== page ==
Wondering how you can talk to a loved one about their hearing? 

Need help figuring out the appropriate steps to take to support a family member’s hearing health?
Looking for communication tips so fewer conversations end in frustration?

Family members and friends are often the first ones to notice when a loved one is experiencing hearing challenges. If you think that a family member has hearing loss or if you have a family member with a new hearing loss diagnosis, we can help you navigate communication!

We understand that it can be difficult for some to openly discuss their hearing challenges. Always remember to be kind and patient as everyone's lipreading and hearing loss journey is different.

We hear from family members often who say a variety of things from "my husband and I are always fighting over the TV volume" to "my mom isn't hearing as well as she used to." A lot of the time we hear that family, or friends, are refusing to get hearing tested, and ignoring the fact that the may have any hearing loss at all...why is this?

Well, it can be overwhelming. A lot of the time the individual who is struggling is not sure where to start, and the inability to hear properly on the phone, to schedule appointments, can be embarrassing and confusing. Also barriers like transportation, or health conditions can be major challenges for some to overcome.

The main reason that we find a lot of people don't reach out to hearing care providers though, is because they are in denial. They aren't ready to admit the impact of their hearing loss. Often times the individual with the loss will blame others around the for talking too low or "mumbling" and saying that is the reason they can't understand them.

People are also skeptical about hearing loss treatments. They fear that hearing technology providers will just suggest the most expensive option. People often also think that the cost of hearing aids, does not equate to how much they need them.

Step 1: Communicate

The first thing you can do is communicate how you feel. 

Maybe you have already suggested a hearing test but your family member dismissed it. Many people with reduced hearing do not realize that they are experiencing difficulties. 

It is important to keep calm and offer your support to the affected individual while voicing your concern for their health and wellbeing. Discovering a hearing loss can be very emotional to everyone involved, so be prepared that their initial instinct might be to deny it because they often do not recognize how much they are missing.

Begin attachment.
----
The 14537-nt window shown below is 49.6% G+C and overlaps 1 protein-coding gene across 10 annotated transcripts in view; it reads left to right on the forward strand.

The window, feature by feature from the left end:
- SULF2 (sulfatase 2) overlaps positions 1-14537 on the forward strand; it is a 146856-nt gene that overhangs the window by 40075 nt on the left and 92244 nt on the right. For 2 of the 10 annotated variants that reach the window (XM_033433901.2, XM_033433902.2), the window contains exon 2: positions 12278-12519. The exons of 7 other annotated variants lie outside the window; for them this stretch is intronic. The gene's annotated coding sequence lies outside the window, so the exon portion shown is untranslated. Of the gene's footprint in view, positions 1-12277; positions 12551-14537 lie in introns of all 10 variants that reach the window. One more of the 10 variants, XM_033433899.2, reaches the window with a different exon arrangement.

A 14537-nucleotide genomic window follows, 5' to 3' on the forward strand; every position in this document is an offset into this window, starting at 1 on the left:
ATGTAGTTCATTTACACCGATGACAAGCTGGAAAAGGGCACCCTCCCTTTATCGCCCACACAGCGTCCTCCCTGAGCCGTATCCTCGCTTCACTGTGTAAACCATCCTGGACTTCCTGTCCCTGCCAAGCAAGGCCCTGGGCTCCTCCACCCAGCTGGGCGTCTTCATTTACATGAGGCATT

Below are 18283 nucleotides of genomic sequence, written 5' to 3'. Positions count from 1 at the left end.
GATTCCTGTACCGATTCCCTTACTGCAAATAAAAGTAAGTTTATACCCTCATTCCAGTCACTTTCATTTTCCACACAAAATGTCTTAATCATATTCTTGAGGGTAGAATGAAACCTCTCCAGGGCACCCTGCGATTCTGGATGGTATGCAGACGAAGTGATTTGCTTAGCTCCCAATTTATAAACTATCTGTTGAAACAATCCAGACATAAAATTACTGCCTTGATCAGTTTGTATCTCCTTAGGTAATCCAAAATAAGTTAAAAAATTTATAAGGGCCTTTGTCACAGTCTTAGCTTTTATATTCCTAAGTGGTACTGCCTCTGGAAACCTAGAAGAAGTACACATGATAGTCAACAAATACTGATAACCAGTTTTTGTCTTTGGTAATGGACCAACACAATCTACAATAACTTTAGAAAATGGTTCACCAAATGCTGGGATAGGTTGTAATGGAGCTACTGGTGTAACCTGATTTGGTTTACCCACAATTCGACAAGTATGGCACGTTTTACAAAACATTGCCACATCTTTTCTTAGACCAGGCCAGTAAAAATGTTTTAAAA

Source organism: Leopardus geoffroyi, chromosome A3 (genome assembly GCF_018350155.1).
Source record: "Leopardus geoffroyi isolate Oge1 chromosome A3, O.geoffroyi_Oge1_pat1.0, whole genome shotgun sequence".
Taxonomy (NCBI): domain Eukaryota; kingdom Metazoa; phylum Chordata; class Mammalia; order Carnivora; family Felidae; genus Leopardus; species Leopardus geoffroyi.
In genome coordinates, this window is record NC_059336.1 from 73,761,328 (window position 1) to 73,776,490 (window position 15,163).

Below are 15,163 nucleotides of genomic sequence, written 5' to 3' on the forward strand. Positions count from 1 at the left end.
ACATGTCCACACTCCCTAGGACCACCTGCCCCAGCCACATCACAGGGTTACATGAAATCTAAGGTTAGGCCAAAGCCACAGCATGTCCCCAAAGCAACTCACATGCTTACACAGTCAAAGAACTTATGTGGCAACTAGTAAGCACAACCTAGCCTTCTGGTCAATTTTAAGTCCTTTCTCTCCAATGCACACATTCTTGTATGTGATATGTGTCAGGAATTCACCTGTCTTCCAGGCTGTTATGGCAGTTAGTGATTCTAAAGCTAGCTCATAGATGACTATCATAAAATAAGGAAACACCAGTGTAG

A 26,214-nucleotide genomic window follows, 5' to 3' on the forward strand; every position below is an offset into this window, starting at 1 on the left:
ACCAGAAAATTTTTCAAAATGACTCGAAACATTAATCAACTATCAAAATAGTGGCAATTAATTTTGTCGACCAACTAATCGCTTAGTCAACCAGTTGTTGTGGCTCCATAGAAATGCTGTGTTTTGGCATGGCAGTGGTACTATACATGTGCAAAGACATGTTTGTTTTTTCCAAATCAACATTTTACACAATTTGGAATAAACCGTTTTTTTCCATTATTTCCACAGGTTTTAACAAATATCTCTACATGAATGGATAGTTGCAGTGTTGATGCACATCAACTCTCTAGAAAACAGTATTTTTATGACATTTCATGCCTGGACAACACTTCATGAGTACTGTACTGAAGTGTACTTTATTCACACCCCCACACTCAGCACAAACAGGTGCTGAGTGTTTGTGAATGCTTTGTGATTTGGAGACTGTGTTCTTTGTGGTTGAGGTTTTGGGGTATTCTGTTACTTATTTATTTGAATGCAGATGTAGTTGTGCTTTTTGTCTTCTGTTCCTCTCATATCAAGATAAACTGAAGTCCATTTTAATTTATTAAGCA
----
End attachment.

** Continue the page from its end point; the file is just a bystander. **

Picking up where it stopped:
Sometimes talking about the health benefits of good hearing health can encourage persons to seek help for their hearing loss, however, repeated efforts may be needed before they do so.

Step 2: Support Them & Get Informed

Educate yourself on communication strategies, as well as the types of hearing assistive technology available to support your family member. 

Keep in mind that there is no “one size fits all solution” for reduced hearing, and what works for someone else may not work for your family member. It is also important to have realistic expectations of what assistive technologies can and cannot do. 

Technology is used as an aid for understanding the sounds of everyday life, not as a cure.

Step 3: Screening & Testing

Next, suggest that your family member have their hearing checked. 

In the event a hearing loss is diagnosed by a hearing care professional, the individual will be offered a treatment based on their individual hearing needs. The hearing care professional will help guide them through this process and provide them with access to information on supportive technologies.

Step 4: Connect With Others

Reach out to groups in your area or online to meet others, connect, learn, grow, and share information. Many groups will connect you with trained staff and volunteers, relevant information, research, and special events. 

Groups are often open to anyone who is interested, including family members. This is a good way to not only find new resources but also to meet others who understand your situation.

Check out the Read Our Lips lipreading support group on Facebook: The Lipreading Community

It is important to support the individual who has hearing loss. Be patient and encourage them to advocate for themselves, and help them in situations where you know it will be difficult for them to hear.

Be sure to practice good communication skills when speaking to the individual. Many people with reduced hearing find that they are exhausted at the end of a long day of listening. It is possible to ease this by repeating the important points of a conversation, speaking clearly, and reducing background noise to help them understand.


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